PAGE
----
This is what it’s all about really; it’s why we pore over program schedules to figure out what activities to nudge our children toward, why we opt for frozen pizza over a home-cooked meal many school nights, why we find ourselves driving all over town to shuttle our children from point a to b. Like anything else, balance is required. At some point in our kids’ growing-up years we need to discern how many activities to involve them in to protect family and homework time. In a city (and country) like ours, opportunities abound, but even so we don’t need to do it all. Eventually we find middle ground, choosing the pursuits that matter most to our families and committing to them. Sometimes it still feels impossible, crazy. We are drained from the busyness.
And then comes May, the month of recitals and end-of-year ceremonies. And that’s when a school year full of schedules and driving and relentless prodding offers its rewards. It’s when week after week of practice and more practice unfolds into something beautiful. We watch our children place their fingers on a piano and magic happens. A whole year more of lessons has brought them to the next level, and we look at them in awe and allow joy to seep into our bodies. It feels wonderful to see the progress and know they were growing after all. For most of the year, fall and winter, we couldn’t see the obvious signs of growth. It happened too slowly for our eyes to detect. We wondered at times if anything at all was happening. But then came spring. The sun began luring our little plants through the earth, and the movement upward that had been taking place all along finally becomes apparent to us.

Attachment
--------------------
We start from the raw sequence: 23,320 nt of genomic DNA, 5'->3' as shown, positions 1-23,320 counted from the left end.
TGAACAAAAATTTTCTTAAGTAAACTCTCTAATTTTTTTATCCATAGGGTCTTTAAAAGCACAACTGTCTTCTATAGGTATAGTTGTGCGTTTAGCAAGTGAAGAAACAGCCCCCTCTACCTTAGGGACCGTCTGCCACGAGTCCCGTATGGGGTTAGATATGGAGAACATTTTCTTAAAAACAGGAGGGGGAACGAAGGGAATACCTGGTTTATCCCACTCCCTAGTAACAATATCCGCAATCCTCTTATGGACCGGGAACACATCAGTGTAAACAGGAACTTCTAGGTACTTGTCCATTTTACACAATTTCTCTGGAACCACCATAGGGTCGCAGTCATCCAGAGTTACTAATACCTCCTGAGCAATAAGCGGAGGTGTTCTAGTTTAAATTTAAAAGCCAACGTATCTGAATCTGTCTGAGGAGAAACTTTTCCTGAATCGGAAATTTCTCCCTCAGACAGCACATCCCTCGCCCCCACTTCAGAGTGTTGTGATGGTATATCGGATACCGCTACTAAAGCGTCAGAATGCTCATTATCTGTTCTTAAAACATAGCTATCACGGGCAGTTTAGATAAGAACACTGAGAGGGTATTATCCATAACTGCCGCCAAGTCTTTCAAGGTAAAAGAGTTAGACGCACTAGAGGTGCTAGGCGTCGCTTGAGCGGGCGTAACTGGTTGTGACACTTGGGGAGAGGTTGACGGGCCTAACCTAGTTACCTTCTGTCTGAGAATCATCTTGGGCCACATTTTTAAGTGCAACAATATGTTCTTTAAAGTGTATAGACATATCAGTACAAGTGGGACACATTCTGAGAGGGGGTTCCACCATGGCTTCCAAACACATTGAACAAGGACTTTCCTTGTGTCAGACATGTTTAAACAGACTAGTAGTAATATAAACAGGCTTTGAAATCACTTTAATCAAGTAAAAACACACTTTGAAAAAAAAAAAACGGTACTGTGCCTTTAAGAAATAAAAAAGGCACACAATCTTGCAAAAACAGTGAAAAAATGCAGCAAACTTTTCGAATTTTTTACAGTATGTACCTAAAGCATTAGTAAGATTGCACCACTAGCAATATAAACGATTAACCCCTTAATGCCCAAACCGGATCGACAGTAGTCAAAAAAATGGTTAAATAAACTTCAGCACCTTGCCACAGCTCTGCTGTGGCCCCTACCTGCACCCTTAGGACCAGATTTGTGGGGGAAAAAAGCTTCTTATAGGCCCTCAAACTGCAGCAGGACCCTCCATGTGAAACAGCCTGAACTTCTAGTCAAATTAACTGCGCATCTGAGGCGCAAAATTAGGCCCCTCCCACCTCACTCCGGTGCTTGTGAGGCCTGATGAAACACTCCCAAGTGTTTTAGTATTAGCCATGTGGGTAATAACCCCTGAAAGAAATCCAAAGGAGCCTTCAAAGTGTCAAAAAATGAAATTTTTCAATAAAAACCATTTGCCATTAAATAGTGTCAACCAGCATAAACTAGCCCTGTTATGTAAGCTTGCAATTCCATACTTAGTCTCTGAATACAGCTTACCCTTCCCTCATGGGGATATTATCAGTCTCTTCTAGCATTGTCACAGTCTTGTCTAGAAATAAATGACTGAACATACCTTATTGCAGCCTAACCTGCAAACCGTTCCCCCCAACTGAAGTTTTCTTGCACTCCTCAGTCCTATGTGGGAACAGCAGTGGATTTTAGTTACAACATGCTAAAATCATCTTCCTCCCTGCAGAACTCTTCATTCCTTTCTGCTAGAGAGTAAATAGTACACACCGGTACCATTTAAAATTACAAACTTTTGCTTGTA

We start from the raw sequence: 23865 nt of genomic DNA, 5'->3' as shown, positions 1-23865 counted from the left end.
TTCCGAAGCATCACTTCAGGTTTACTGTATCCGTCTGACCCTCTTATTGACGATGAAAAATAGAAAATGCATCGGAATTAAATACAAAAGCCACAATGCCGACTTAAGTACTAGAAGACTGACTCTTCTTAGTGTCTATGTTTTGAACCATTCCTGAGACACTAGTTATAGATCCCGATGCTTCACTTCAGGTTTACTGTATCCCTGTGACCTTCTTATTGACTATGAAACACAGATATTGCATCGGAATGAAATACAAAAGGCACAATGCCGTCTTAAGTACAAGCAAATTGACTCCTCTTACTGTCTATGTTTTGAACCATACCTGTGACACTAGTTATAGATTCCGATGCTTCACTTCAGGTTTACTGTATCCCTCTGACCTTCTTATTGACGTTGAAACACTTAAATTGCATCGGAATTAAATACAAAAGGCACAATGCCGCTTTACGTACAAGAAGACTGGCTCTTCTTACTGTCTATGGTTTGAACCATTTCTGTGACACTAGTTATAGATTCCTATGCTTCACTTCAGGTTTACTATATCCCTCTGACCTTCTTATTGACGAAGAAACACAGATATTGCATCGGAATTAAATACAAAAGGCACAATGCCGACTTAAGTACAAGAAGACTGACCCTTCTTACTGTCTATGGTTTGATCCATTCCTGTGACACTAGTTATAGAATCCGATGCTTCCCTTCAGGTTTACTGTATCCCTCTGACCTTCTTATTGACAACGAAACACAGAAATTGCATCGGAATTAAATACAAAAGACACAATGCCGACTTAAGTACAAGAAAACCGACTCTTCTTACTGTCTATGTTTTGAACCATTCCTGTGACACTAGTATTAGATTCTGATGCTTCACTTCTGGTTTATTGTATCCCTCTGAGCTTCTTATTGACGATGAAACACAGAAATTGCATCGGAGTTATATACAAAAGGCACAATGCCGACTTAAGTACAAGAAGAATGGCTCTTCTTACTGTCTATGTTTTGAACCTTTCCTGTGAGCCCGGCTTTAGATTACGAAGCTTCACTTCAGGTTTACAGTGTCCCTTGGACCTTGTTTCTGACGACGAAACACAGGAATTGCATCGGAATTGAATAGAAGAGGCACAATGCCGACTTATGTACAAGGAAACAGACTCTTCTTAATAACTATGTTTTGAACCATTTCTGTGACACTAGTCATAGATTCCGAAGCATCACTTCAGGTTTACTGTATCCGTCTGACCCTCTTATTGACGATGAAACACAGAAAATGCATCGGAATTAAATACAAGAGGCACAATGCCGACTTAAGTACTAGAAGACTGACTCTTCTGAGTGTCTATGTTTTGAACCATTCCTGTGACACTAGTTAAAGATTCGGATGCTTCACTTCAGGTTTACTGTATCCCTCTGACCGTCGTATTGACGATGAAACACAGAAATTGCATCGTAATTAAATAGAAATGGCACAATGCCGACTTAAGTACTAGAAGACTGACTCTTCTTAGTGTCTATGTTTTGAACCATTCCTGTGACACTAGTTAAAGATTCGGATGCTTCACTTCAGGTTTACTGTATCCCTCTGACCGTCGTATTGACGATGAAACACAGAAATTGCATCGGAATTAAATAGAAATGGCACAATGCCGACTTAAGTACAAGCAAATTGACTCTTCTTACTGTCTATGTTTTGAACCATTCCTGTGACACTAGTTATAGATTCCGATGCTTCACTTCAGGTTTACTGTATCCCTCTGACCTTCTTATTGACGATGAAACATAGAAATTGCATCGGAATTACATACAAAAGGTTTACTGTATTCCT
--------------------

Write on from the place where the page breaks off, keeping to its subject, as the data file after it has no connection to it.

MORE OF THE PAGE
In those moments, we parents sit in the audience, breathless, because we have just witnessed a miracle. It is no small matter at all. The seeds we are preparing to burst through the soil are our gifts to the world. These flowers, if we are patient and steadfast in the nurturing phase, will make the world a better place.